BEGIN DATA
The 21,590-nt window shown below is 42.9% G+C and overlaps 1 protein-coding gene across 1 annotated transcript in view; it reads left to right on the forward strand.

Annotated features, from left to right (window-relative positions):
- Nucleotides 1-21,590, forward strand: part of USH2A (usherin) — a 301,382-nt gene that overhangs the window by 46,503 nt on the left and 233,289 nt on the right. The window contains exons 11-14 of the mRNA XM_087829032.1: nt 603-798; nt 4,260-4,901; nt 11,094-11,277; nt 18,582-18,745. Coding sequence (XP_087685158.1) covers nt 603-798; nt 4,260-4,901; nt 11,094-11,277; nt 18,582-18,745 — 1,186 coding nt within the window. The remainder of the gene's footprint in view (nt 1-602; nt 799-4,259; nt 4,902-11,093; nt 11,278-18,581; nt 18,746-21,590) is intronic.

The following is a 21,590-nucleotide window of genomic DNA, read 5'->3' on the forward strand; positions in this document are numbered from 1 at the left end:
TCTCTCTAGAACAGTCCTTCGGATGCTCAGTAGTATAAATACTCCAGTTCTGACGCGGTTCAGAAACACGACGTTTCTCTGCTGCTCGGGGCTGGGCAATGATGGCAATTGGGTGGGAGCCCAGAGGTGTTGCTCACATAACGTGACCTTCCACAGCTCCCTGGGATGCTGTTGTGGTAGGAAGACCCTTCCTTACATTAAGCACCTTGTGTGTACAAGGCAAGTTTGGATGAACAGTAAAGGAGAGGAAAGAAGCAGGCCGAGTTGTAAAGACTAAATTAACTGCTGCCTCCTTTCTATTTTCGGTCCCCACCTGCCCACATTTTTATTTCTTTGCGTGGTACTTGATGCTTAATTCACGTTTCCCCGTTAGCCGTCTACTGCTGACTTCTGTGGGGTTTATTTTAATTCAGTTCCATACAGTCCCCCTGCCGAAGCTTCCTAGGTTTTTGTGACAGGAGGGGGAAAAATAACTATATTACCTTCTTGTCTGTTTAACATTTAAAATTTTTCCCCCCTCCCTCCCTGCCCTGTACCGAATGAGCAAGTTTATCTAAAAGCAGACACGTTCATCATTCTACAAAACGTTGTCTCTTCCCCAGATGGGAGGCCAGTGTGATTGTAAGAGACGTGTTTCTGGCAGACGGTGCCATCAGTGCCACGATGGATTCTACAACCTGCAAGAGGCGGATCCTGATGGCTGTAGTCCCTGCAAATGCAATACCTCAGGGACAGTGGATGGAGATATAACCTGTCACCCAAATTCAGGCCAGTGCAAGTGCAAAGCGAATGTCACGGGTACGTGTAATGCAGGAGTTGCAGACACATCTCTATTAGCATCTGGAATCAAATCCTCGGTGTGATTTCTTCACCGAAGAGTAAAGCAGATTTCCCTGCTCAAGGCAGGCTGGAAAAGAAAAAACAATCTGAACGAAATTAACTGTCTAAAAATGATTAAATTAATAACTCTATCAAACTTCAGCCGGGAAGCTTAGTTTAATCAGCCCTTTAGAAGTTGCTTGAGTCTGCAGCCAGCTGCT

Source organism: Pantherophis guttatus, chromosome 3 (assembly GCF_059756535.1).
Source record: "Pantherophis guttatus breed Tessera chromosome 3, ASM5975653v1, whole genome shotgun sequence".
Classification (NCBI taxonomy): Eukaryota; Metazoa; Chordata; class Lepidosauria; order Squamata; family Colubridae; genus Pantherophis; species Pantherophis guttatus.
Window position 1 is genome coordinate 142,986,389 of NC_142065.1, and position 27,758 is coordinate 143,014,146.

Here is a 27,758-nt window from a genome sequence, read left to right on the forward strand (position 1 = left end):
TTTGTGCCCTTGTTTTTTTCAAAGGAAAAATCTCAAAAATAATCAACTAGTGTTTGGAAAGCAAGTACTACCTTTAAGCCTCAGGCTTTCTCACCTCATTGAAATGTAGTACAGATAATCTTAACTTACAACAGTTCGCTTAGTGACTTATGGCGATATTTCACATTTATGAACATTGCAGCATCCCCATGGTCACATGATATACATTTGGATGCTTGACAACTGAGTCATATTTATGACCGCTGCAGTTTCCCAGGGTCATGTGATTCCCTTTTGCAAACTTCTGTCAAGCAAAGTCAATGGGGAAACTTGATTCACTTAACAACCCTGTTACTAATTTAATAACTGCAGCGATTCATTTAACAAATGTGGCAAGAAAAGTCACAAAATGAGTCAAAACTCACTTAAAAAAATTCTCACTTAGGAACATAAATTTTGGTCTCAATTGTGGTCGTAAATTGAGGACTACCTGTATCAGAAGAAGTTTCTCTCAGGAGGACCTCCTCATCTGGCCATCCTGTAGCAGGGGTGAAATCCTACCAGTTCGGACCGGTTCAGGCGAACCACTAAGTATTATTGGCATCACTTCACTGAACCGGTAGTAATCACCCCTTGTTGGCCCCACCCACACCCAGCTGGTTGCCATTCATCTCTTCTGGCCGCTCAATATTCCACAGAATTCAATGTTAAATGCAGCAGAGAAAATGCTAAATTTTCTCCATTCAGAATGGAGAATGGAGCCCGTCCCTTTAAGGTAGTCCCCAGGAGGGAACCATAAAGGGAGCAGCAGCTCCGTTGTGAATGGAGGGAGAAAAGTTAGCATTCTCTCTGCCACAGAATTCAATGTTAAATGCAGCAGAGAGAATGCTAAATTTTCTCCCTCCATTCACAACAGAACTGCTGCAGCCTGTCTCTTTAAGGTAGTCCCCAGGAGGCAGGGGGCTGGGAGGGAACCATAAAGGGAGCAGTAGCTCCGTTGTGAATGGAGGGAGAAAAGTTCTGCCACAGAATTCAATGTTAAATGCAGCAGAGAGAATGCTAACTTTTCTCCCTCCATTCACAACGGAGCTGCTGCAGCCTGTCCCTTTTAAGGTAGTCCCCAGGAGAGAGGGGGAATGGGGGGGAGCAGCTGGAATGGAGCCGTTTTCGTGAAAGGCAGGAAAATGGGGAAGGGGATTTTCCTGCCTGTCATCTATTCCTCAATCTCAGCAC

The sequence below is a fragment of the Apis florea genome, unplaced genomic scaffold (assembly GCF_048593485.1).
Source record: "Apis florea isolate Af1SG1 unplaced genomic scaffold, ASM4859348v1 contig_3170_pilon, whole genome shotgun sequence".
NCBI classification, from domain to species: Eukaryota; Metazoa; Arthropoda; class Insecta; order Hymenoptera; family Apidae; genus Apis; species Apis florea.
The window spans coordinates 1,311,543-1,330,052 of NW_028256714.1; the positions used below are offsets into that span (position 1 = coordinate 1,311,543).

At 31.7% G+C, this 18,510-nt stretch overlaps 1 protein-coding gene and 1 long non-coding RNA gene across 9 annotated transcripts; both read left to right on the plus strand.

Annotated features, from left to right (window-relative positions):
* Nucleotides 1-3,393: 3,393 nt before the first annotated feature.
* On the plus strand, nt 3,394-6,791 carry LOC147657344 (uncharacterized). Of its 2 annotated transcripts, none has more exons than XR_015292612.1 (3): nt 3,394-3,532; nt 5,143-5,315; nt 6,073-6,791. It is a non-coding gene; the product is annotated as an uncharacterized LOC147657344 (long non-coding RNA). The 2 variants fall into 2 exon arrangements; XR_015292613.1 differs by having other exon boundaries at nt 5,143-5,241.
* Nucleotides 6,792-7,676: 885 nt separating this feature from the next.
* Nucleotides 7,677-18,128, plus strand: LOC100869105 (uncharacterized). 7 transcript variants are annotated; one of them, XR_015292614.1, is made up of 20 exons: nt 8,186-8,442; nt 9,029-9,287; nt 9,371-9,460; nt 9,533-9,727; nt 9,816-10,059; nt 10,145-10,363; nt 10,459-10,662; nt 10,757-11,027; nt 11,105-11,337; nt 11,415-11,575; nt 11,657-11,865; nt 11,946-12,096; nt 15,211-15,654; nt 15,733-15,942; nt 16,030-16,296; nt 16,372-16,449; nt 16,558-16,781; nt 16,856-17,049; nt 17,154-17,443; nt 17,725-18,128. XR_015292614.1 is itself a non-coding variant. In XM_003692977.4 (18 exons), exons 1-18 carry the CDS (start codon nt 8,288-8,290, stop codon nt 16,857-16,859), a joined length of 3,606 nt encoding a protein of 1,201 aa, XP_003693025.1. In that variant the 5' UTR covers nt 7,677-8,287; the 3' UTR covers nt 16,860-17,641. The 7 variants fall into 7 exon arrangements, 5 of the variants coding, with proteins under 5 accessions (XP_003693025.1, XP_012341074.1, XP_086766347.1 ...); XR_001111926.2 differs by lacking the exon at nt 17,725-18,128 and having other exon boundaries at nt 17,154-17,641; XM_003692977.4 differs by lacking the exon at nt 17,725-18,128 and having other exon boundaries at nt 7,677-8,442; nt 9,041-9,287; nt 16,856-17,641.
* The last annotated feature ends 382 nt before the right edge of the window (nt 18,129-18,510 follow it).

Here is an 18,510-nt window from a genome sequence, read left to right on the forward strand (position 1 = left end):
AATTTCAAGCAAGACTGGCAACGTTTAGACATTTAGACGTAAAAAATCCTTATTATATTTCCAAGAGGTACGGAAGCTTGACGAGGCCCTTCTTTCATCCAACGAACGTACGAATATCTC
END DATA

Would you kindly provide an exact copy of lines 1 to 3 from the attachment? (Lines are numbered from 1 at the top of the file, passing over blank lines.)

The 21,590-nt window shown below is 42.9% G+C and overlaps 1 protein-coding gene across 1 annotated transcript in view; it reads left to right on the forward strand.

Annotated features, from left to right (window-relative positions):
- Nucleotides 1-21,590, forward strand: part of USH2A (usherin) — a 301,382-nt gene that overhangs the window by 46,503 nt on the left and 233,289 nt on the right. The window contains exons 11-14 of the mRNA XM_087829032.1: nt 603-798; nt 4,260-4,901; nt 11,094-11,277; nt 18,582-18,745. Coding sequence (XP_087685158.1) covers nt 603-798; nt 4,260-4,901; nt 11,094-11,277; nt 18,582-18,745 — 1,186 coding nt within the window. The remainder of the gene's footprint in view (nt 1-602; nt 799-4,259; nt 4,902-11,093; nt 11,278-18,581; nt 18,746-21,590) is intronic.